I already talked about my lessons in the spirit,mind and heart while traveling. What did I learn about logistics and financial? Not really yoga related but still might be interesting for other and future yoga nomads


Packing too much: I’ve seen someone with one backpack of 25 l. She had met someone without luggage, with literally only his passport in his pocket. Wow. If you want to know how, the Google search is no bag travelI couldn’t do that, my backpack (65 + 10) was 18 kg when flying to Ubud.

No, you dont need to take three tubes of Sensodyne toothpaste with you. You only need one in three months and they sell it in the Seven Eleven for even a cheaper price. You don’t need to take two extra in-case-of phones (+chargers, +cables) with you. Extra wallet. Hipwallet. Didn’t use it. Ducktape, tierips and other McGyver stuff… didn’t need it and everything can be bought. (Happy though with a rope and clips to hang my clothes on)

In a lot of countries in Asia it is not done to wear sleeveless shirts/tank tops. So they are mostly unused. Instead take white shirts of technical material (nylon, with little holes, like running shirts) with you (if you have a Decathlon around: buy them there for a couple of euros.)

Budget, spend and track money

I share you my secrets from my money management!


Calculate your budget you can/want to spend each day. Start with how much money do you have. Subtract the fixed expenses at home. Then calculate the costs for things like visa and flights and subtract this also.

Now you have your budget to spend for your trip. Divide the amount of money by the number of days that you are traveling. Deduct the money needed for your hotel, transfers, your bike etc. What you get is what I call your budget of the day. Let’s say it’s 10 dollar a day.


See everything as a percentage of this limit helps also to keep the discipline. So a beer of 2 dollar is 20% of you budget of the day.

Imagine that you have a wallet in which you put every day a billet of 10 dollar (if that’s your budget of the day). The most important rule is :

You can never spend more than you have in your (imaginary) wallet but you can spend less and save money for the following days.

So on the first day you can’t spend 12 dollar, but if you only spent 7 dollar on the first day, you can spend the second day a bit more. When you have a good discipline and if you spend the first 5 days only 7 euro, you can even spend 25 euro on the sixth day 🙂 ([5 x (10-7)] + 10)

Play with the variations in price. If I have a cheap lunch on a certain day, I can eat a fancy dinner which is more expensive. And vice versa. A cheap lunch in Chiang Mai was 1 dollar for a plate of rice and vegetables. My average price there was 2,50 USD for diner without alcohol in the first year. But you can treat yourself as long as you save on other meals of the day.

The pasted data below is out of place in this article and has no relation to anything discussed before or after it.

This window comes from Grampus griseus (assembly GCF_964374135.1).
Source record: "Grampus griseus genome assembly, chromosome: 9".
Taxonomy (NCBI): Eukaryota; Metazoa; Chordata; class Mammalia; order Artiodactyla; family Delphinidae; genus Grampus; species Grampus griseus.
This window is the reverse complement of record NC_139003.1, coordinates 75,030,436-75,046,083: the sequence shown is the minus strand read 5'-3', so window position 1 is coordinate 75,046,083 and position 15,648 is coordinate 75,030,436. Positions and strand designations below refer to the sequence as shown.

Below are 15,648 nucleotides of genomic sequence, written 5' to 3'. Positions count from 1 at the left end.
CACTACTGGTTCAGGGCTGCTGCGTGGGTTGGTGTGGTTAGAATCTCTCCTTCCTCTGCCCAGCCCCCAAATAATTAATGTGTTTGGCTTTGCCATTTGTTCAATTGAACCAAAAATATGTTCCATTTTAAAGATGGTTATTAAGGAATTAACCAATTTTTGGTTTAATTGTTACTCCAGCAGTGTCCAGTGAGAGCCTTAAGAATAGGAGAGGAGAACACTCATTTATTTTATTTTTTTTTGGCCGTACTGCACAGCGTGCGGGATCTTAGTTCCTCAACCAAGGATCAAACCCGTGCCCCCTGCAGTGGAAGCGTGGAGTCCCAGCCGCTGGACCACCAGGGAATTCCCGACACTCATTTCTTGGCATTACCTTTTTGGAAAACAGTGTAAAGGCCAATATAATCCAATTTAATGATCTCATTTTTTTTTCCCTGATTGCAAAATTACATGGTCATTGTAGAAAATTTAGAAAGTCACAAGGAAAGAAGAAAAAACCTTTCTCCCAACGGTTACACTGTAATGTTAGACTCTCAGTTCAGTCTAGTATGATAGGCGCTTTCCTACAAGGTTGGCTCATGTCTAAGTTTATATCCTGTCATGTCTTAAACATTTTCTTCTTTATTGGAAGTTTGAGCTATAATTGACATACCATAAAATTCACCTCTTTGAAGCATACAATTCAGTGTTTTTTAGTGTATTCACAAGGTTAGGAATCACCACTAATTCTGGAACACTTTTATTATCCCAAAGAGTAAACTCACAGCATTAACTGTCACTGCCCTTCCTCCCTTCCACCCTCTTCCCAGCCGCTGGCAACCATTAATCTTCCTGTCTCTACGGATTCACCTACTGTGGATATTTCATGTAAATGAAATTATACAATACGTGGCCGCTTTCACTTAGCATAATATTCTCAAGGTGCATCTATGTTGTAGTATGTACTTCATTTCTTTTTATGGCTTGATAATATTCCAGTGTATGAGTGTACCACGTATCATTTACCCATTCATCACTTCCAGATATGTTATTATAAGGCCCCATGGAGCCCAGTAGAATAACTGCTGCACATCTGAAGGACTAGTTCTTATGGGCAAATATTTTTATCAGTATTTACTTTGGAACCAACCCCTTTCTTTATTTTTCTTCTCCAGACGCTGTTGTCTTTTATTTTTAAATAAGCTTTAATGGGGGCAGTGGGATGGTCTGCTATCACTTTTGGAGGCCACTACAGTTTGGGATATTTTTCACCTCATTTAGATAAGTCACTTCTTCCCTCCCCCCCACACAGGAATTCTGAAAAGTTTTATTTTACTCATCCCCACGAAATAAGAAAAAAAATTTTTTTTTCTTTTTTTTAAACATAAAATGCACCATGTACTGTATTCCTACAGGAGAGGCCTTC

For me it helped also to set a F&B budget (breakfast, lunch and dinner) per day.

Keep in mind that small spendings (a coffee, a smoothie, all “only” one euro) add up enormously! Also alcohol is very expensive in Asia!

You can cut on your spendings by spending a bit less of everything. In Holland we call it the ‘cheese slicer method’. So instead of the smoothie with three fruits, you can take one with two fruits. Another way to spend less is to choose not to take a smoothie at all. So slice or choose!


Start an excel sheet. Track what you spend. Put everything in categories and make pivot tables. The result is visible below.

Track also what you own (what I call my balance), so you can see how your possessions diminish. Adapt your budget of the day when needed!

I made an Google sheet here

You can also use an app. People use for example Travelspend.

How much did you spend? Do you have other packing tips?

Observations and tips

Normally you’ll spend more: I didn’t travel a lot and didn’t do tours or treks (count on 1500 bht per  ). Take also in account that Chiang Mai/Northern Thailand is much cheaper than the South/the Islands. About yoga: I only did two walk in classes, count for 200-250 baht in Chiang Mai and 300 bath in the south.

Food in Bali is much more expensive. In the evening I ate at a cheap warung near my hostel.
I had a 15 class yoga pass for 825k in Ubud. And a single yoga class in Canggu.

IMPORTANT: Taking money from the ATM with Meastro or debitcard is always cheaper than your creditcard (in my case the costs are 1,2% vs 4,5%). And when taking money from the ATM or paying with your credit card, always choose “without conversion”. It saved me 20 euro/dollar on a retreat of 600 euro. So this will save you a lot of money! 

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